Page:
Historically, the Company has procured the majority of its life expectancy reports from two life expectancy report providers and only used AVS Underwriting LLC (“AVS”) life expectancy reports for valuation purposes. Beginning in the quarter ended September 30, 2012, the Company began utilizing life expectancy reports from 21st Services, LLC (“21st Services”) for valuation purposes and began averaging or “blending,” the results of the two life expectancy reports to establish a composite mortality factor.
On January 22, 2013, 21st Services announced revisions to its underwriting methodology and on February 4, 2013, announced that it was correcting errors discovered in its previously announced revised methodology. According to the 21st Services, these revisions have generally been understood to lengthen the average reported life expectancy furnished by this life expectancy provider by 19%. At March 31, 2013, the Company had not received any life expectancy reports from 21st Services utilizing its revised methodology and, to account for the impact of the revisions and based off of market responses to the methodology change, the Company lengthened the life expectancies furnished by 21st Services by 13% prior to blending them with the life expectancy reports furnished by AVS.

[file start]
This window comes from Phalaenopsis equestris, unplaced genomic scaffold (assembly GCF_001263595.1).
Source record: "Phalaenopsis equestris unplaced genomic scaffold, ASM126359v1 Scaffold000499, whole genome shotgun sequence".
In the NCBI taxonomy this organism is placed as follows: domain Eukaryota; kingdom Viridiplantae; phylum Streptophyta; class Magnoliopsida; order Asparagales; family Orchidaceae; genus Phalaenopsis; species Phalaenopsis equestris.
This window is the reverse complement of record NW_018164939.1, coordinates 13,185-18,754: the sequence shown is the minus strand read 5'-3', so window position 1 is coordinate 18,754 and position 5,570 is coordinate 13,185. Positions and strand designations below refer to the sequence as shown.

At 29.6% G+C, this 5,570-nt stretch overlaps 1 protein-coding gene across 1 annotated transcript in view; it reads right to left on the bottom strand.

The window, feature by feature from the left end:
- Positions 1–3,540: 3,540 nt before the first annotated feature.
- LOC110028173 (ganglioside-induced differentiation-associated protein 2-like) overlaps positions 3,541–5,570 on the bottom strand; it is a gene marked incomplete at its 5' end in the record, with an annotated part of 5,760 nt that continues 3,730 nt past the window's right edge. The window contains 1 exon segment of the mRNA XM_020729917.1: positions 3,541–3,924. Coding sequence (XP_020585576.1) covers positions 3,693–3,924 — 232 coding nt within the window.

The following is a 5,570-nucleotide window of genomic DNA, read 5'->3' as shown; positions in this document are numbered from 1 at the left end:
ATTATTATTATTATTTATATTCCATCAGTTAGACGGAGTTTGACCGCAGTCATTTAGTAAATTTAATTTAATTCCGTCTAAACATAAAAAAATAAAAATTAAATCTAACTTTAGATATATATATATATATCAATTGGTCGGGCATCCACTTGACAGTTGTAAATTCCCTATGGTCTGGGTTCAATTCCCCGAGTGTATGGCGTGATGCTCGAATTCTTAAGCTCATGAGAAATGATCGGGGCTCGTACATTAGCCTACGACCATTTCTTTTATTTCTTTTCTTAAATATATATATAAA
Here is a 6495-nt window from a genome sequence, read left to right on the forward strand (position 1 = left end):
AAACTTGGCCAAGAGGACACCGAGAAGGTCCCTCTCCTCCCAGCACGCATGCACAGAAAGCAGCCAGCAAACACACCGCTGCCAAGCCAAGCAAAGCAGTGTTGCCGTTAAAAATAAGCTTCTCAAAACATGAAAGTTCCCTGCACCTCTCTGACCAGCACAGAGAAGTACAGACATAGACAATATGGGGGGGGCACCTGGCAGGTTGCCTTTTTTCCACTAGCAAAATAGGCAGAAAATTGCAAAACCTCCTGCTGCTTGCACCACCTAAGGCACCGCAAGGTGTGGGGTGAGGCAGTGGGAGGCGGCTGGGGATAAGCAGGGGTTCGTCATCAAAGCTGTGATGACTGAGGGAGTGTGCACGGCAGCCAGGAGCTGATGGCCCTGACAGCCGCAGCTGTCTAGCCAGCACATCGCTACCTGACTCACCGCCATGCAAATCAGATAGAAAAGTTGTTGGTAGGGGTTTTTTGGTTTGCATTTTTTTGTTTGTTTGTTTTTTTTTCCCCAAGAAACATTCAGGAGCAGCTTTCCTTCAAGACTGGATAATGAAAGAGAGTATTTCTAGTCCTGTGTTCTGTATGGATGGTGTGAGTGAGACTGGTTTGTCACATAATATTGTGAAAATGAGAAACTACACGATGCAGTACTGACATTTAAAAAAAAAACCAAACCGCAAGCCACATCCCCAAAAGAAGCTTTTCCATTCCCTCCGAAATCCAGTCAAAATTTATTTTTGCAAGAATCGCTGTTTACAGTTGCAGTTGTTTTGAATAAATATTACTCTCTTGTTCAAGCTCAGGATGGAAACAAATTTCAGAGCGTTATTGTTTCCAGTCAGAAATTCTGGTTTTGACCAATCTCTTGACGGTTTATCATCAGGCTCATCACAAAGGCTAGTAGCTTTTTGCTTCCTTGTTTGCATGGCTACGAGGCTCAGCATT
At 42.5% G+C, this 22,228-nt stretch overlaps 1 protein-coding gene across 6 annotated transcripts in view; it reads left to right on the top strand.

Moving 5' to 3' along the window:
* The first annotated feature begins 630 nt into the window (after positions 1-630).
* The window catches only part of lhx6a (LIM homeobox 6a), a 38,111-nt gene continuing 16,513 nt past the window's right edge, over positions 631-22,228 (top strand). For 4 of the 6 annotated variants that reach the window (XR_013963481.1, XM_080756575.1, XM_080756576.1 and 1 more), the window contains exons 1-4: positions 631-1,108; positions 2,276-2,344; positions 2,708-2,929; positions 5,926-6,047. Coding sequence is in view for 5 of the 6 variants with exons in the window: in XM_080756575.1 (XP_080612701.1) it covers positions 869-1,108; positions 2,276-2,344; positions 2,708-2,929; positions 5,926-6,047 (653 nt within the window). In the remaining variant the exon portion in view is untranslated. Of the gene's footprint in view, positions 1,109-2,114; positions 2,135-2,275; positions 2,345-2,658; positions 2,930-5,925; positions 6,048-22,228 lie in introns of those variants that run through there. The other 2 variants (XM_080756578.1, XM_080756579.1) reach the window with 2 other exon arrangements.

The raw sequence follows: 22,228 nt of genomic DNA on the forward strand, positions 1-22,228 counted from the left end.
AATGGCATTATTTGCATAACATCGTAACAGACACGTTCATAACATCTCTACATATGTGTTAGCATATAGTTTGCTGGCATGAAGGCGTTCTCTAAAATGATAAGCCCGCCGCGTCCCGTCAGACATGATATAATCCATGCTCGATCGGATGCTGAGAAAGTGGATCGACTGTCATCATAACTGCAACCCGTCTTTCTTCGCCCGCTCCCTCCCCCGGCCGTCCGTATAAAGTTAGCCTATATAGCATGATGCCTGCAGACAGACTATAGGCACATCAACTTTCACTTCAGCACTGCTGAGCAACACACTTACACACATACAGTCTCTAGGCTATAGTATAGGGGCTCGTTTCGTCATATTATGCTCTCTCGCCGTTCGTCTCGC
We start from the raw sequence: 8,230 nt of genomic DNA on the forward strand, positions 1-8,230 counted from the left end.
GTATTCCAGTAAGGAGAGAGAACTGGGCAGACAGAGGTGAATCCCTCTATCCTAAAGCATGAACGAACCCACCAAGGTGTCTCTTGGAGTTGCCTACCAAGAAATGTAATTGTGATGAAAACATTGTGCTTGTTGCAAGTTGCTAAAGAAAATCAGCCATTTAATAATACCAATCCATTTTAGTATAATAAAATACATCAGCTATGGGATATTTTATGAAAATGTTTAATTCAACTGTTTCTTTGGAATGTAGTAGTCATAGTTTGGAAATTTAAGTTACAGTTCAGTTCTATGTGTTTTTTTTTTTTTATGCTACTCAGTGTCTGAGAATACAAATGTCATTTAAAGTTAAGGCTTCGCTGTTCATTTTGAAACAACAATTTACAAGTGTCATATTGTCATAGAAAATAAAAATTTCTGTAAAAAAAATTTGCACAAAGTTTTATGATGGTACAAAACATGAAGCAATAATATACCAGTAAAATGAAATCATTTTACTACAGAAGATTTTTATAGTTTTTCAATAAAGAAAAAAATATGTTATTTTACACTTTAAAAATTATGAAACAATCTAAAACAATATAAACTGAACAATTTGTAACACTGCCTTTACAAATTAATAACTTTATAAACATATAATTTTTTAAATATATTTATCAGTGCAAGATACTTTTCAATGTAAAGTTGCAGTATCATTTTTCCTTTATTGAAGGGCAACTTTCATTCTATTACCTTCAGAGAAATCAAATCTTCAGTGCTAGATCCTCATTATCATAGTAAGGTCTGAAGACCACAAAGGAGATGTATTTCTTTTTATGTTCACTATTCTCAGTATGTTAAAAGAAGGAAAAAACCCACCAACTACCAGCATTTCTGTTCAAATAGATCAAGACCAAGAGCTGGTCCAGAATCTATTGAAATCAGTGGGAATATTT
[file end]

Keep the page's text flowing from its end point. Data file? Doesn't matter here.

As of June 30, 2013, the Company received 98 updated life expectancy reports from 21st Services that utilize its revised methodology. These life expectancies reported an average lengthening of life expectancies of 15.8% and, based on this sample, for the six months ended June 30, 2013, the Company increased the life expectancies furnished by 21st Services by 15.8% on the rest of its portfolio of life settlements prior to blending them with the life expectancy reports furnished by AVS. The Company expects to continue to lengthen life expectancies furnished by 21st Services that have not been re-underwritten using their updated methodology. Since the Revolving Credit Facility necessitates that the Company procure updated life expectancies on a periodic basis, the amount of policies that are lengthened by the Company in this manner will decrease over time and the fair value calculations in future periods will, accordingly, reflect the actual impact of the revised 21st Services methodology on a policy by policy basis as updated life expectancy reports are procured. At June 30, 2013, had the Company not applied a 15.8% increase to the 21st Services life expectancy reports, the portfolio would have increased from the reported amount of $265.8 million by $5.3 million.